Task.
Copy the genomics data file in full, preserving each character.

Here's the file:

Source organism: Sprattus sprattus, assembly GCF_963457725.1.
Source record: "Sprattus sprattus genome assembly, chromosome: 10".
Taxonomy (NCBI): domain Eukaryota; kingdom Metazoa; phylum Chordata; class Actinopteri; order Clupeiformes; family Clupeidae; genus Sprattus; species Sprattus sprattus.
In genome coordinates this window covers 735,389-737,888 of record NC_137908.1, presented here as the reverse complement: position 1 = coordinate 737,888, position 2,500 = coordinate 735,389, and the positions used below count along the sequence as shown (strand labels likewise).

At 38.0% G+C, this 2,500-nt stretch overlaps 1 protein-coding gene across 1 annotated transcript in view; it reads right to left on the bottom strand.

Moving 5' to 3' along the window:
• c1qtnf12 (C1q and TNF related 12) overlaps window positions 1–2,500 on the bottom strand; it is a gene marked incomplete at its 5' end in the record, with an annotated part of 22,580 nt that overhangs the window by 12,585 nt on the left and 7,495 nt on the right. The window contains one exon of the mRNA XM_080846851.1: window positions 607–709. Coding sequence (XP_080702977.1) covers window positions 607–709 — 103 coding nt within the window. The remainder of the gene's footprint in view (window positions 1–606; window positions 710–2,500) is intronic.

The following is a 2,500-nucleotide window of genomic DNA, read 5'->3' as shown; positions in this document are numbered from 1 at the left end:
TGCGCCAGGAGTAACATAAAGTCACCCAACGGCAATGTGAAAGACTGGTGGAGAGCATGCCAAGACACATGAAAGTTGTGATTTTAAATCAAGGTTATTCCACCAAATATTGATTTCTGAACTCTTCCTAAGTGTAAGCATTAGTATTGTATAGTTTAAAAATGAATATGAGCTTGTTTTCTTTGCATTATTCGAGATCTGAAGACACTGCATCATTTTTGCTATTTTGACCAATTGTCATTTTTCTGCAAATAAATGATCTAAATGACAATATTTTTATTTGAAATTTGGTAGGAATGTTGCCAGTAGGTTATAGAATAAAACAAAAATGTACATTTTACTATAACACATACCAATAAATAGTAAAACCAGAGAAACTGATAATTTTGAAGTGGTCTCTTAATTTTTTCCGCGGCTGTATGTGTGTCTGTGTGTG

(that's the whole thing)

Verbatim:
Source organism: Sprattus sprattus, assembly GCF_963457725.1.
Source record: "Sprattus sprattus genome assembly, chromosome: 10".
Taxonomy (NCBI): domain Eukaryota; kingdom Metazoa; phylum Chordata; class Actinopteri; order Clupeiformes; family Clupeidae; genus Sprattus; species Sprattus sprattus.
In genome coordinates this window covers 735,389-737,888 of record NC_137908.1, presented here as the reverse complement: position 1 = coordinate 737,888, position 2,500 = coordinate 735,389, and the positions used below count along the sequence as shown (strand labels likewise).

At 38.0% G+C, this 2,500-nt stretch overlaps 1 protein-coding gene across 1 annotated transcript in view; it reads right to left on the bottom strand.

Moving 5' to 3' along the window:
• c1qtnf12 (C1q and TNF related 12) overlaps window positions 1–2,500 on the bottom strand; it is a gene marked incomplete at its 5' end in the record, with an annotated part of 22,580 nt that overhangs the window by 12,585 nt on the left and 7,495 nt on the right. The window contains one exon of the mRNA XM_080846851.1: window positions 607–709. Coding sequence (XP_080702977.1) covers window positions 607–709 — 103 coding nt within the window. The remainder of the gene's footprint in view (window positions 1–606; window positions 710–2,500) is intronic.

The following is a 2,500-nucleotide window of genomic DNA, read 5'->3' as shown; positions in this document are numbered from 1 at the left end:
TGCGCCAGGAGTAACATAAAGTCACCCAACGGCAATGTGAAAGACTGGTGGAGAGCATGCCAAGACACATGAAAGTTGTGATTTTAAATCAAGGTTATTCCACCAAATATTGATTTCTGAACTCTTCCTAAGTGTAAGCATTAGTATTGTATAGTTTAAAAATGAATATGAGCTTGTTTTCTTTGCATTATTCGAGATCTGAAGACACTGCATCATTTTTGCTATTTTGACCAATTGTCATTTTTCTGCAAATAAATGATCTAAATGACAATATTTTTATTTGAAATTTGGTAGGAATGTTGCCAGTAGGTTATAGAATAAAACAAAAATGTACATTTTACTATAACACATACCAATAAATAGTAAAACCAGAGAAACTGATAATTTTGAAGTGGTCTCTTAATTTTTTCCGCGGCTGTATGTGTGTCTGTGTGTG